Tag Archives: journalist

An Evening at my Alma Mater

Chris Kim Lesley Stahl
From L to R: My girlfriend Kimberly, Lesley Stahl and I at the reception that preceded the wonderful lecture.

By Christopher Pickhardt

Last night I had a wonderful experience at my Alma mater, William Paterson University in Wayne, New Jersey (which I graduated from in 2002 with a Bachelor’s Degree in Communications). Along with several other alumni, I had the pleasure of being invited to attend a lecture and discussion with “60 Minutes” broadcast journalist and co-editor Lesley Stahl, as part of William Paterson’s annual Distinguished Lecturer Series.

This was a very interesting and engaging lecture, which was preceded by a dinner with the Dean and other William Paterson faculty and administrative staff. Ms. Stahl’s lively lecture covered her long and varied career at CBS which began right as the Watergate scandal was breaking and also covered the challenges of being a female journalist in a mostly male-dominated field in the 70’s and concluded with her respected contributions to “60 Minutes,” where she still contributes today. There were some fascinating tidbits, immensely useful advice for students and a terrific Q&A afterwards, where Ms. Stahl shared that she is in the midst of completing a new book which will chronicle her life as a grandparent.

I think the most interesting topic for me was the evolution of journalism from its print heyday to the fast-paced digital realm it is vastly residing in today. Ms. Stahl’s lecture really made an impact on me and enticed deep reflection about the media era of today. In the age of the internet, where any and all information is only a fingertip away, we tend to forget how far “information” has come. It is almost alien to imagine a time where news traveled slowly via countless local and nation newspapers, from telegrams and wires and largely from mouth-to-mouth. We tend to take for granted how much work and effort was put into researching a story and checking the facts in advance of an impending print deadline. Today with the click of a button one can find just about any information they want on the world wide web, written by God knows who and often without the smallest hint of credibility. Of course the major news outlets still follow traditional journalistic guidelines as they manage their internet counterparts, but they are but a fraction of the news-gathering entities online today in the wild, wild west of the world wide web.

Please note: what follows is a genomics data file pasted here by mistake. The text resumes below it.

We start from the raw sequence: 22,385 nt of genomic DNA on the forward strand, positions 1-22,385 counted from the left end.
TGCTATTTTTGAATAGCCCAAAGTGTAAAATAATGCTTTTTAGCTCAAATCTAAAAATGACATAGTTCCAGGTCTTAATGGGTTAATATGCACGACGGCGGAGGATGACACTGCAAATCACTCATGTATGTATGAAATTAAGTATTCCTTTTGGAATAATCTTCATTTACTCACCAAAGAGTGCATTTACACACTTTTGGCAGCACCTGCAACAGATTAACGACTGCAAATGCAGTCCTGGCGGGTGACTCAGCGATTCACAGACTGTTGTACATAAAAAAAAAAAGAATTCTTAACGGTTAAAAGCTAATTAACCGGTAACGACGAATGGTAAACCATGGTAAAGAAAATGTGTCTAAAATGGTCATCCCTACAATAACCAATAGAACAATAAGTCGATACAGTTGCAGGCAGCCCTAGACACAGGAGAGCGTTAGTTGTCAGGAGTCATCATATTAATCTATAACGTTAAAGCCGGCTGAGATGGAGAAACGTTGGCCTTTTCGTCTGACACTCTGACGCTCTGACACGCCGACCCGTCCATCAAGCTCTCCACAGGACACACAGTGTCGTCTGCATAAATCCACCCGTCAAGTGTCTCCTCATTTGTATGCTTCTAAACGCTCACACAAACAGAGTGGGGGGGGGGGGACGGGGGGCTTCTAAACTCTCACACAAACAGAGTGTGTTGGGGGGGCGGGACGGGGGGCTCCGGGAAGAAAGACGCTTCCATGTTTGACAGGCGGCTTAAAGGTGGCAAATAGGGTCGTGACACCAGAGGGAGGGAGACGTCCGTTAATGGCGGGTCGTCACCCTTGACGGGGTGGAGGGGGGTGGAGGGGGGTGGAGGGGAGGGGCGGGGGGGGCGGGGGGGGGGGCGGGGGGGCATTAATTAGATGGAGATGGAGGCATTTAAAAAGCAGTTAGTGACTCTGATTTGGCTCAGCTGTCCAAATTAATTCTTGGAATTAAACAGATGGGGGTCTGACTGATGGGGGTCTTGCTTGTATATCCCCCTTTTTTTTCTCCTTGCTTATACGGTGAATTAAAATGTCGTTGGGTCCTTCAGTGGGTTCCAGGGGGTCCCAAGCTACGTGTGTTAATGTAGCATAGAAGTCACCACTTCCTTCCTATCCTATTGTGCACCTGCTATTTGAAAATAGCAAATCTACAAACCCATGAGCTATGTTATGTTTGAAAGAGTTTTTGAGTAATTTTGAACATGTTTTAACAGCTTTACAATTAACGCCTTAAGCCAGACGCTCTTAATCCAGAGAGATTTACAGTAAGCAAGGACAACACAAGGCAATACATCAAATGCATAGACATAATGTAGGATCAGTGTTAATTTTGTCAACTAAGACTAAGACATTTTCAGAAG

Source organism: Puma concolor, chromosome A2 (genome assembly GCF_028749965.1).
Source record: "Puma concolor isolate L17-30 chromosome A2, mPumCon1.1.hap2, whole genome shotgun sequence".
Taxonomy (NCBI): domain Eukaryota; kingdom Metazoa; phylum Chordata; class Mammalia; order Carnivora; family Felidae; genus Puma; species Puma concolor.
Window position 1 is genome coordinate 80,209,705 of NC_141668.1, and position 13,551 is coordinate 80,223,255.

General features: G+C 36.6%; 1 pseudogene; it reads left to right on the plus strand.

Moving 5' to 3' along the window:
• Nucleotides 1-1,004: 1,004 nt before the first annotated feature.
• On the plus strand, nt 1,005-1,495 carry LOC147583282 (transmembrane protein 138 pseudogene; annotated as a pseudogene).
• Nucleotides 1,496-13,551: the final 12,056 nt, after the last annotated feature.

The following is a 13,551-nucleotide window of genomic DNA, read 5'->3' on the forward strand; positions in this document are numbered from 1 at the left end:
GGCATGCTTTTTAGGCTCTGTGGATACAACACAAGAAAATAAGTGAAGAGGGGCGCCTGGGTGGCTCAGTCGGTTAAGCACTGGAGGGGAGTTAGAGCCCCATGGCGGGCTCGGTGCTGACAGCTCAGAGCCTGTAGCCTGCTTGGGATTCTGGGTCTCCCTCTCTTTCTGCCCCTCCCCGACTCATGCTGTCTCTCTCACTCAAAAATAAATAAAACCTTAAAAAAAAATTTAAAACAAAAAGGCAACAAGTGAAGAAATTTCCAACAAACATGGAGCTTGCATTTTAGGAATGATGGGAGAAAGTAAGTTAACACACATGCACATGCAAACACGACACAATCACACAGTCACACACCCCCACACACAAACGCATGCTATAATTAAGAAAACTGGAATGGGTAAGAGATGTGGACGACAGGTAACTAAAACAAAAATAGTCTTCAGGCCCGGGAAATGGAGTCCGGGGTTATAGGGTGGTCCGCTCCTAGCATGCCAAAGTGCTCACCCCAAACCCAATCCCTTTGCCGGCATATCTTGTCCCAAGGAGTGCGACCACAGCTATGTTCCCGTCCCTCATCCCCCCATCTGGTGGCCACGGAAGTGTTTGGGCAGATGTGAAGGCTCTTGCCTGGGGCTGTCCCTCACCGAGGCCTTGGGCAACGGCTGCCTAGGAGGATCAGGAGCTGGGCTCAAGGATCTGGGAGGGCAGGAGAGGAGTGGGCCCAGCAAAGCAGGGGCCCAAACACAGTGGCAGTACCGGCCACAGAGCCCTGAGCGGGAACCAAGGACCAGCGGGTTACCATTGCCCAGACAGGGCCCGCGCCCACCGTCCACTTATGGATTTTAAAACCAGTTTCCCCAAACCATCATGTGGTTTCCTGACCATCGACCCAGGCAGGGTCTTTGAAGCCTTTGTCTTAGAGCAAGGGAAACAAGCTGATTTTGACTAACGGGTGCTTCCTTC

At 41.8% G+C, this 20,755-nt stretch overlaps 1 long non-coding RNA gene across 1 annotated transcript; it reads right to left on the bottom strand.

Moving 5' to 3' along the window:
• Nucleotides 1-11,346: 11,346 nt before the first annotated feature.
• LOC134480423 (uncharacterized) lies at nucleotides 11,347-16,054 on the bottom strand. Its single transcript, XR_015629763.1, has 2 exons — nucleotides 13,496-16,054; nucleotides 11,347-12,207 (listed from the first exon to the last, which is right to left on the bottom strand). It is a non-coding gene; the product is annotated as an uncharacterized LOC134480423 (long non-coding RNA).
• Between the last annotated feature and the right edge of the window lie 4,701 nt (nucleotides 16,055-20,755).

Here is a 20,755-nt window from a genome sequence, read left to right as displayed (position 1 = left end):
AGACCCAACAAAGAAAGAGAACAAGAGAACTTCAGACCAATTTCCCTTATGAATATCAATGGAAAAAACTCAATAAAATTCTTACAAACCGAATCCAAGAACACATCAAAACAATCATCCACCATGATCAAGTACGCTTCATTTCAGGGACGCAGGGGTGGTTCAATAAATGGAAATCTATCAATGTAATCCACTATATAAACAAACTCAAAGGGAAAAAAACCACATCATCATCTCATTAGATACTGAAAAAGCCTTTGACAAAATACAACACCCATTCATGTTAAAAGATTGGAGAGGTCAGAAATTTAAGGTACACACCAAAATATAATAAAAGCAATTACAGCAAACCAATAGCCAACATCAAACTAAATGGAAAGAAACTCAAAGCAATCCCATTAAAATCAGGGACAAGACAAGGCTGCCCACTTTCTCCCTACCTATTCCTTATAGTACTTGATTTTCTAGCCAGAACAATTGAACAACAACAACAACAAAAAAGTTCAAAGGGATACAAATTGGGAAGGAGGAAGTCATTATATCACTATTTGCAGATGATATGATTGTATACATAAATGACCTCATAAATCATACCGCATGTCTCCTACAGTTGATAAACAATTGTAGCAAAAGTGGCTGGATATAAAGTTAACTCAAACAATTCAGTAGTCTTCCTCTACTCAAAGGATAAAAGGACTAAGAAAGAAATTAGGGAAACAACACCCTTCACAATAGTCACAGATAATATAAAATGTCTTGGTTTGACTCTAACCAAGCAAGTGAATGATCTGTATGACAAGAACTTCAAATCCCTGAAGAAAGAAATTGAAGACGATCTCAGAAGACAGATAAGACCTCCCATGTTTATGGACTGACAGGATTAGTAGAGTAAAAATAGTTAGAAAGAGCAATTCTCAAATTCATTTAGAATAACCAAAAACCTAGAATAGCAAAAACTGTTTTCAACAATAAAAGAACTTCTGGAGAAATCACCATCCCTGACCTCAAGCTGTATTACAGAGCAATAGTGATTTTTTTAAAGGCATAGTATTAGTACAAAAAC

The Information Age is a double-edged sword at best and an abomination to fact-based education at its worst and it is up to us individuals now to do the fact-checking, because with the onslaught of content and the enchanting power of advertising dollars, domains are pumping out legions of “click-bait” articles designed to allegedly increase their readership (with eye-catching headlines) and in turn attract the coveted revenue dollars instead of focusing on putting out actual information. In many cases sadly, MISINFORMATION is the law of the land, as readers flock to get their fix of slanted and or distorted versions of stories that may or may not align with the actual facts of the day and usually just serve to feverishly stir the pot of whatever the topic of the day happens to be. More than ever before, readers must be vigilant and shrewd when seeking news and lean on skepticism until proven otherwise. In other words, question everything. Which in a way, is kind of what journalism is all about. The tough questions are usually the right ones to ask. Yes, it was truly a memorable evening and one I was honored to be a part of.